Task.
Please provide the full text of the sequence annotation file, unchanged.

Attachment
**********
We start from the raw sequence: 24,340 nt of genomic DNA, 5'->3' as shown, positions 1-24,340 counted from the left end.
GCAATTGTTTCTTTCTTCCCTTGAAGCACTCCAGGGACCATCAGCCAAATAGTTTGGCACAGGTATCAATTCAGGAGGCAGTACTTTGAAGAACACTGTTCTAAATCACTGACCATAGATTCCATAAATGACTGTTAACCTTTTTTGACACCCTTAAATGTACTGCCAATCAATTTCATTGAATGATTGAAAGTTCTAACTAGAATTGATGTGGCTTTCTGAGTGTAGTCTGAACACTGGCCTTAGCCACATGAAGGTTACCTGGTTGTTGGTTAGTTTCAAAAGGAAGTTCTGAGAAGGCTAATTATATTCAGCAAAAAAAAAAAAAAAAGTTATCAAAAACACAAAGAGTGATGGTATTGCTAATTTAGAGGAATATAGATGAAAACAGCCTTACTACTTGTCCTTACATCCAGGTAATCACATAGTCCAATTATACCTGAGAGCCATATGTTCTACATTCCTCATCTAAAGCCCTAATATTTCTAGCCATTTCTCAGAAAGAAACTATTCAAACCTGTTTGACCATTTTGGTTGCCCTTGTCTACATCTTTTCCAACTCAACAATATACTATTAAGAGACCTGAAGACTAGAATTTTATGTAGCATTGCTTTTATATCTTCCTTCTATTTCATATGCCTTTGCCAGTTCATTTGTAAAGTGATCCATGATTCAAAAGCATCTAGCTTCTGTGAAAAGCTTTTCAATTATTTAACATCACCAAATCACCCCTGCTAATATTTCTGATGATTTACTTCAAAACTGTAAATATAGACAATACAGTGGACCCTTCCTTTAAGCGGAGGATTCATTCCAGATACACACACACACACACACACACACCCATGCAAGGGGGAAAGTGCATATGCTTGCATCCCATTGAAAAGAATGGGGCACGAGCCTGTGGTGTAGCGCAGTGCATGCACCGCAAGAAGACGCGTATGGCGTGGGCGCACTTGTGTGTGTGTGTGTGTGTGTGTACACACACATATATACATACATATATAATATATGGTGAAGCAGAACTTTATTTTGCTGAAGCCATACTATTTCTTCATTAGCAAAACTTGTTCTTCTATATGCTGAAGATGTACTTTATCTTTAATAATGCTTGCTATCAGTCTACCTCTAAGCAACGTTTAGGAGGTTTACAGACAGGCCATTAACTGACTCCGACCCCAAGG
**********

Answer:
We start from the raw sequence: 24,340 nt of genomic DNA, 5'->3' as shown, positions 1-24,340 counted from the left end.
GCAATTGTTTCTTTCTTCCCTTGAAGCACTCCAGGGACCATCAGCCAAATAGTTTGGCACAGGTATCAATTCAGGAGGCAGTACTTTGAAGAACACTGTTCTAAATCACTGACCATAGATTCCATAAATGACTGTTAACCTTTTTTGACACCCTTAAATGTACTGCCAATCAATTTCATTGAATGATTGAAAGTTCTAACTAGAATTGATGTGGCTTTCTGAGTGTAGTCTGAACACTGGCCTTAGCCACATGAAGGTTACCTGGTTGTTGGTTAGTTTCAAAAGGAAGTTCTGAGAAGGCTAATTATATTCAGCAAAAAAAAAAAAAAAAGTTATCAAAAACACAAAGAGTGATGGTATTGCTAATTTAGAGGAATATAGATGAAAACAGCCTTACTACTTGTCCTTACATCCAGGTAATCACATAGTCCAATTATACCTGAGAGCCATATGTTCTACATTCCTCATCTAAAGCCCTAATATTTCTAGCCATTTCTCAGAAAGAAACTATTCAAACCTGTTTGACCATTTTGGTTGCCCTTGTCTACATCTTTTCCAACTCAACAATATACTATTAAGAGACCTGAAGACTAGAATTTTATGTAGCATTGCTTTTATATCTTCCTTCTATTTCATATGCCTTTGCCAGTTCATTTGTAAAGTGATCCATGATTCAAAAGCATCTAGCTTCTGTGAAAAGCTTTTCAATTATTTAACATCACCAAATCACCCCTGCTAATATTTCTGATGATTTACTTCAAAACTGTAAATATAGACAATACAGTGGACCCTTCCTTTAAGCGGAGGATTCATTCCAGATACACACACACACACACACACACACCCATGCAAGGGGGAAAGTGCATATGCTTGCATCCCATTGAAAAGAATGGGGCACGAGCCTGTGGTGTAGCGCAGTGCATGCACCGCAAGAAGACGCGTATGGCGTGGGCGCACTTGTGTGTGTGTGTGTGTGTGTGTACACACACATATATACATACATATATAATATATGGTGAAGCAGAACTTTATTTTGCTGAAGCCATACTATTTCTTCATTAGCAAAACTTGTTCTTCTATATGCTGAAGATGTACTTTATCTTTAATAATGCTTGCTATCAGTCTACCTCTAAGCAACGTTTAGGAGGTTTACAGACAGGCCATTAACTGACTCCGACCCCAAGG